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The experience of Toy Story 3 begins with "Day & Night," the most inventive short Pixar has yet produced, about a pair of two-dimensional, amorphous characters whose bodies reveal three-dimensional worlds. The concept is hard to explain but effective and fairly dazzling, yet another example of Pixar tackling a seemingly impossible concept and coming back with winning results.
For the last few years Pixar has followed up these imaginative shorts with features that were even more impressive, exploring new worlds and complicated characters with narrative complexity that most live-action films never even attempt. With Toy Story 3, for the first time since Cars, the studio has failed to outdo its previous effort, making a film that's merely very good rather than astonishing. It is just as good as the first two Toy Story films, but that's exactly the problem; in the mid and late 90s those movies were revolutionary, but Pixar has grown up since then and several other animation studios have caught up. We know now that animation is capable of even more, and while Toy Story 3 is still one of the most carefully crafted and satisfying studio films of the year so far, it's rooted in a past that the studio has successfully grown out of. Unlike the studio's three most recent, transcendent films, Toy Story 3 is content to stay a little closer to the ground.
Still, a movie this good is well worth the experience, and as Toy Story 3 is the first truly must-see film of the summer, I'll leave as much plot detail as possible for you to discover on your own. After a rousing opening action scene that takes place, like the opening of the second, entirely inside Andy's imagination, we're left in the final days before Andy, all grown up, takes off for college. The toys have been long since ignored, waiting in vain for the day they'll be played with again, and everyone save Woody-- who Andy has picked to go with him to college-- is bracing themselves for lonely lives in the attic. Through a series of classic Toy Story mix-ups, though, the gang all winds up at Sunnyside Day Care, a place that initially seems like paradise but eventually reveals itself as something else entirely.
Some of the original characters from Andy's toy box sit out this adventure, but they're replaced by a multitude of new faces-- far too many for a movie this brisk and well-paced to handle. The plush pink Lotso Huggin Bear (voiced by Ned Beatty) is important to the plot but not that interesting as a character, and he's accompanied by many interchangeable henchmen toys who never develop all that well, save the truly terrifying Big Baby. The best new character by far is Barbie's prissy soulmate Ken, voiced brilliantly by Michael Keaton and stealing nearly every scene, though he would have had competition from Timothy Dalton's hedgehog Mr. Pricklepants and Kristen Schaal's Trixie had either character been given their deserved screentime. Toy Story 3 miraculously pulls off its multitude of plots, but suffers sequel bloat by introducing all these new characters and giving short shrift to nearly all of them.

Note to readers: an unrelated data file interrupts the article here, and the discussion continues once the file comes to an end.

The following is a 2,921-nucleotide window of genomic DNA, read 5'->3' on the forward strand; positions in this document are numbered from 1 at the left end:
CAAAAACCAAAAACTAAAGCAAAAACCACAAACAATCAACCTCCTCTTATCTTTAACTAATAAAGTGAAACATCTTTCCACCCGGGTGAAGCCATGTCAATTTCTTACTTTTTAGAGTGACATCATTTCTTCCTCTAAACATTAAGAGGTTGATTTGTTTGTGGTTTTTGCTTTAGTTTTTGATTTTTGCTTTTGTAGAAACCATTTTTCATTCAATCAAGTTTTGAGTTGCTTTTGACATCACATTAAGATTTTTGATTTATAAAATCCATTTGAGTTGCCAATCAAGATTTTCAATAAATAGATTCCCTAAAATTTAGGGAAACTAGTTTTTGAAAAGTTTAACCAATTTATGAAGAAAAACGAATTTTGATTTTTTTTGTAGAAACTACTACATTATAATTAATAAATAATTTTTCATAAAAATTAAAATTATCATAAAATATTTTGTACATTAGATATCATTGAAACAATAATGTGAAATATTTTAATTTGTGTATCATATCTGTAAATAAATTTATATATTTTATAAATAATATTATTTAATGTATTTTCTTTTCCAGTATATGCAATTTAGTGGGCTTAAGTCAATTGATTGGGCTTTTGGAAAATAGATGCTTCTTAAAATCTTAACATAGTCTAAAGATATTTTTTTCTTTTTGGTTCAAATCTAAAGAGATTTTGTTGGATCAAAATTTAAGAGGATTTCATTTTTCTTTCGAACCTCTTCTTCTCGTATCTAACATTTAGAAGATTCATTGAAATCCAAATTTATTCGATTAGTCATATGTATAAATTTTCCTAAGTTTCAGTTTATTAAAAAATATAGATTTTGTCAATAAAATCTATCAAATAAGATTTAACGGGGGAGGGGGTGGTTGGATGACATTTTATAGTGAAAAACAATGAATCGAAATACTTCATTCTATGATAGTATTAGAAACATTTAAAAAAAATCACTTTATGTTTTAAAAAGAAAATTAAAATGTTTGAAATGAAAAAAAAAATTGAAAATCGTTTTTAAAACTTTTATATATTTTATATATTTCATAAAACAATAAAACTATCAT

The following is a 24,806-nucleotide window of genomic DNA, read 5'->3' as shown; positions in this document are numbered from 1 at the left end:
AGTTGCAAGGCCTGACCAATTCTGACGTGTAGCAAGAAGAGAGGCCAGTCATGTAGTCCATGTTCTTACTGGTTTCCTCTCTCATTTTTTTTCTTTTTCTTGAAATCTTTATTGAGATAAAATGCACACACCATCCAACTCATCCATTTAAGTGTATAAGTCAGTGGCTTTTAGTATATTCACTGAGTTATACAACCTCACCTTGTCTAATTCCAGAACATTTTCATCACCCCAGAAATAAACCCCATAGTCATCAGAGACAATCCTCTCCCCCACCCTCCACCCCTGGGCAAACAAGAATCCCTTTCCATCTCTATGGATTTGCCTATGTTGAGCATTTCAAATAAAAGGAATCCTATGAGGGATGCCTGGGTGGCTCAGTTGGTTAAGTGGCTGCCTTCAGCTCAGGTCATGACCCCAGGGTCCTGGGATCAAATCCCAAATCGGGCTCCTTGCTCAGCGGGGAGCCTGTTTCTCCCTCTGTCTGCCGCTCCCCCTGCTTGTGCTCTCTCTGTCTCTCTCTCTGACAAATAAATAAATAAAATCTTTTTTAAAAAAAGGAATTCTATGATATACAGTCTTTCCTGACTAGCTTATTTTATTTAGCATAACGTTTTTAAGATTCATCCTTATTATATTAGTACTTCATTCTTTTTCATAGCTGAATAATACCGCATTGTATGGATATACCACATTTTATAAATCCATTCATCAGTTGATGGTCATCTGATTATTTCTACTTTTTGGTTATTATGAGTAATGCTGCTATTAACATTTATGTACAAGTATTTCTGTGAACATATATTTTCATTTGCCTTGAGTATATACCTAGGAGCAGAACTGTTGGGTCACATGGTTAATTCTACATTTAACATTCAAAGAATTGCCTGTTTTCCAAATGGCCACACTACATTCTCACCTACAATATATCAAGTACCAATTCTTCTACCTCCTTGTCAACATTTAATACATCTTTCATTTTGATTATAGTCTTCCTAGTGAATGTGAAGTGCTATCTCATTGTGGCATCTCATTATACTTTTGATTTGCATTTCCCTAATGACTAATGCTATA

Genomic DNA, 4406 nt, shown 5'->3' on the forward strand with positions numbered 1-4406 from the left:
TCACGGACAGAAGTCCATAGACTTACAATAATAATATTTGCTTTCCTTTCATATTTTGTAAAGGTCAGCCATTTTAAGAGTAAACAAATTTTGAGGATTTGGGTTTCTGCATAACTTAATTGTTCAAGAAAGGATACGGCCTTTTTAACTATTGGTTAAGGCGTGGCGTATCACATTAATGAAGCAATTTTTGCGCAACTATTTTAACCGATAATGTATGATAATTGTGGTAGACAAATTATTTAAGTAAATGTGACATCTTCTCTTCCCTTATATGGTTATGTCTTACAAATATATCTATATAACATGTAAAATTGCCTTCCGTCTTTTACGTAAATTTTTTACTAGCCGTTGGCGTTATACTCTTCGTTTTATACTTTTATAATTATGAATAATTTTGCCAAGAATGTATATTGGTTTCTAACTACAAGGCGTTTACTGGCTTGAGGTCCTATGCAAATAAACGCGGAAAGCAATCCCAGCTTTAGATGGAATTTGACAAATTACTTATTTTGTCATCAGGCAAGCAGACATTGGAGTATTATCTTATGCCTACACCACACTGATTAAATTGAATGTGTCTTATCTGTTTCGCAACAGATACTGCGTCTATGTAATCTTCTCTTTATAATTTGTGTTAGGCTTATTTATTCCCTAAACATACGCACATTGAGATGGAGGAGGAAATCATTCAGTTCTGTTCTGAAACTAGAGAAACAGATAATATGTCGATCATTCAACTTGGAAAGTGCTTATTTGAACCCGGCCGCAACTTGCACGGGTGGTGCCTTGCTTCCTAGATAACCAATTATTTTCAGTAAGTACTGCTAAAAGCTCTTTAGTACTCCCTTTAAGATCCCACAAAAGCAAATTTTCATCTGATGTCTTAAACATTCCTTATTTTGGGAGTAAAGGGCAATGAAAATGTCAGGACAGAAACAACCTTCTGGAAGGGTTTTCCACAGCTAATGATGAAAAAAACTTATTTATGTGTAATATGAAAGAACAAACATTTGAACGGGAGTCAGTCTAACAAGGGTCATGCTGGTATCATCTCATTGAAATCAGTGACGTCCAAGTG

The core cast of characters, though, is beautifully unchanged, and the screenwriting team works well with what we already know about these toys to heighten the action and emotion and pull off some terrific visual gags. Even when the story starts to feel a little too busy, there's time for each original character to have their moment, and watching the gang pull yet another plan together carries the kind of magic The A-Team only wishes it could accomplish. With Andy no longer their anchor the group must rely on each other more than ever, and the emotional shorthand they've all developed is doubly touching to see because we've watched it all happen in the first two films.
Pixar's animation skills have improved massively since Toy Story 2, and the 3D only enhances the rich texture of Lotso's fur or Ken's flashy clothes; the Toy Story movies have always thrilled us by giving us a new perspective on our own world, and the 3D adds to that immersion in all the little details only Woody or Rex would see. The movie is heavy on action sequences and executes each flawlessly, providing the sense of space and high stakes that few live-action films ever accomplish. Director Lee Unkrich, inheriting duties from John Lasseter, has a crack sense of timing, and even when the story strays a little Unkrich moves the story forward persistently without ever seeming rushed.
After taking a little too much time to set up the situation at Sunnydale, Toy Story 3 moves briskly through its jailbreak plot and genuinely terrifying third-act action sequence, all to land us gently in the final 10 minutes, where tissues are a requirement. Andy is absent for much of the film as the toys struggle to move on without him, but in the final scene he returns for the kind of farewell every franchise dreams of. It's a true mark of Pixar's animation skill that Andy, a deliberately caricatured human character, can move his head barely or sharply draw in his breath and convey exactly what he's feeling. The adventures of Buzz and Woody and company are what make Toy Story 3 ridiculously entertaining, but Andy's rite of passage, conveyed so briefly and elegantly, gives the movie that trademark Pixar heart. Unfortunately it comes a little too late to bolster what comes before it, a film that is exceptionally well made but slightly more shallow than we might like.